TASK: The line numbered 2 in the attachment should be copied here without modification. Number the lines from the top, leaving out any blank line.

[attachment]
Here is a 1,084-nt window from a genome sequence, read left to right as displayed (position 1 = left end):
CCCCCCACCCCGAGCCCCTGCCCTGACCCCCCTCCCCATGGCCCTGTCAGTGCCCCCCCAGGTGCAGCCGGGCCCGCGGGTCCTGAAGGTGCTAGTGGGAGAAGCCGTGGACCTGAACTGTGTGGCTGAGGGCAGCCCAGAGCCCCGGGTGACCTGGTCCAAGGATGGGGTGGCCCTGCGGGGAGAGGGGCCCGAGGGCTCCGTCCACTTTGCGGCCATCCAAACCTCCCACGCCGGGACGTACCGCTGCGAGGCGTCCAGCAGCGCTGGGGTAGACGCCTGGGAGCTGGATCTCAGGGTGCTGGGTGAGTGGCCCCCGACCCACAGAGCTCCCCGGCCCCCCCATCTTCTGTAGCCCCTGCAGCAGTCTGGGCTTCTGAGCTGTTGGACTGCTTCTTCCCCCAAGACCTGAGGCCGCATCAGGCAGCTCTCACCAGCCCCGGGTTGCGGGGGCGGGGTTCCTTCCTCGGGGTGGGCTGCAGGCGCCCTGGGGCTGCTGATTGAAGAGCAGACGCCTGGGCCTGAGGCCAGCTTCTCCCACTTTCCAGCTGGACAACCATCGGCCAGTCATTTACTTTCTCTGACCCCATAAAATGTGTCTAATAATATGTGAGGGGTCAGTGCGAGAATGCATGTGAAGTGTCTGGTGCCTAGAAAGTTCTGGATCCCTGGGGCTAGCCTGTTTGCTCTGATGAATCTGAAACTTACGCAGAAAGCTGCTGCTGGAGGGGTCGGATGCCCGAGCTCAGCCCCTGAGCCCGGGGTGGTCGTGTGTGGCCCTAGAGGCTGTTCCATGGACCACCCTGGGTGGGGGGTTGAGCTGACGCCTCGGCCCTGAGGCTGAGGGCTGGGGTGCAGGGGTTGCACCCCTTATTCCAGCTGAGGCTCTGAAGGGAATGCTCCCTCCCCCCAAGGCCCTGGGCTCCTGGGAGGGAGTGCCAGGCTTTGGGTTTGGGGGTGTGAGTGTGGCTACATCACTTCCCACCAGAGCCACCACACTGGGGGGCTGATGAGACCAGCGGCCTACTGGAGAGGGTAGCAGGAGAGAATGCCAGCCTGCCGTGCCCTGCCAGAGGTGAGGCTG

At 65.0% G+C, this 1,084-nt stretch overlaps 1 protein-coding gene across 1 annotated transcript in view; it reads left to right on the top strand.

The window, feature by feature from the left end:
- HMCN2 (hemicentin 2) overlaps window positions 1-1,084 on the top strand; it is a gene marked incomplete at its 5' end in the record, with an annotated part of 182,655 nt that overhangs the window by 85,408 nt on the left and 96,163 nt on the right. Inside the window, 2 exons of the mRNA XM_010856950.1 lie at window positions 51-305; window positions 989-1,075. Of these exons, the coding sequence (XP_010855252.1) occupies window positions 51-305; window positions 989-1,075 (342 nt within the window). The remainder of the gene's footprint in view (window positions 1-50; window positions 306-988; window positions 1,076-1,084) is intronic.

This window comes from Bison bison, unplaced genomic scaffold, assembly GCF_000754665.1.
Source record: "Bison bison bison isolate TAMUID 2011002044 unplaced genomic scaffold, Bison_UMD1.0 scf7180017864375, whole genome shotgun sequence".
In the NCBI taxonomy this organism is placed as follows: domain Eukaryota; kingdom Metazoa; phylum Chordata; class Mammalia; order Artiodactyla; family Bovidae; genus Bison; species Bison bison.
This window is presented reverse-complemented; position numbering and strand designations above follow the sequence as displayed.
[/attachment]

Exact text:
CCCCCCACCCCGAGCCCCTGCCCTGACCCCCCTCCCCATGGCCCTGTCAGTGCCCCCCCAGGTGCAGCCGGGCCCGCGGGTCCTGAAGGTGCTAGTGGGAGAAGCCGTGGACCTGAACTGTGTGGCTGAGGGCAGCCCAGAGCCCCGGGTGACCTGGTCCAAGGATGGGGTGGCCCTGCGGGGAGAGGGGCCCGAGGGCTCCGTCCACTTTGCGGCCATCCAAACCTCCCACGCCGGGACGTACCGCTGCGAGGCGTCCAGCAGCGCTGGGGTAGACGCCTGGGAGCTGGATCTCAGGGTGCTGGGTGAGTGGCCCCCGACCCACAGAGCTCCCCGGCCCCCCCATCTTCTGTAGCCCCTGCAGCAGTCTGGGCTTCTGAGCTGTTGGACTGCTTCTTCCCCCAAGACCTGAGGCCGCATCAGGCAGCTCTCACCAGCCCCGGGTTGCGGGGGCGGGGTTCCTTCCTCGGGGTGGGCTGCAGGCGCCCTGGGGCTGCTGATTGAAGAGCAGACGCCTGGGCCTGAGGCCAGCTTCTCCCACTTTCCAGCTGGACAACCATCGGCCAGTCATTTACTTTCTCTGACCCCATAAAATGTGTCTAATAATATGTGAGGGGTCAGTGCGAGAATGCATGTGAAGTGTCTGGTGCCTAGAAAGTTCTGGATCCCTGGGGCTAGCCTGTTTGCTCTGATGAATCTGAAACTTACGCAGAAAGCTGCTGCTGGAGGGGTCGGATGCCCGAGCTCAGCCCCTGAGCCCGGGGTGGTCGTGTGTGGCCCTAGAGGCTGTTCCATGGACCACCCTGGGTGGGGGGTTGAGCTGACGCCTCGGCCCTGAGGCTGAGGGCTGGGGTGCAGGGGTTGCACCCCTTATTCCAGCTGAGGCTCTGAAGGGAATGCTCCCTCCCCCCAAGGCCCTGGGCTCCTGGGAGGGAGTGCCAGGCTTTGGGTTTGGGGGTGTGAGTGTGGCTACATCACTTCCCACCAGAGCCACCACACTGGGGGGCTGATGAGACCAGCGGCCTACTGGAGAGGGTAGCAGGAGAGAATGCCAGCCTGCCGTGCCCTGCCAGAGGTGAGGCTG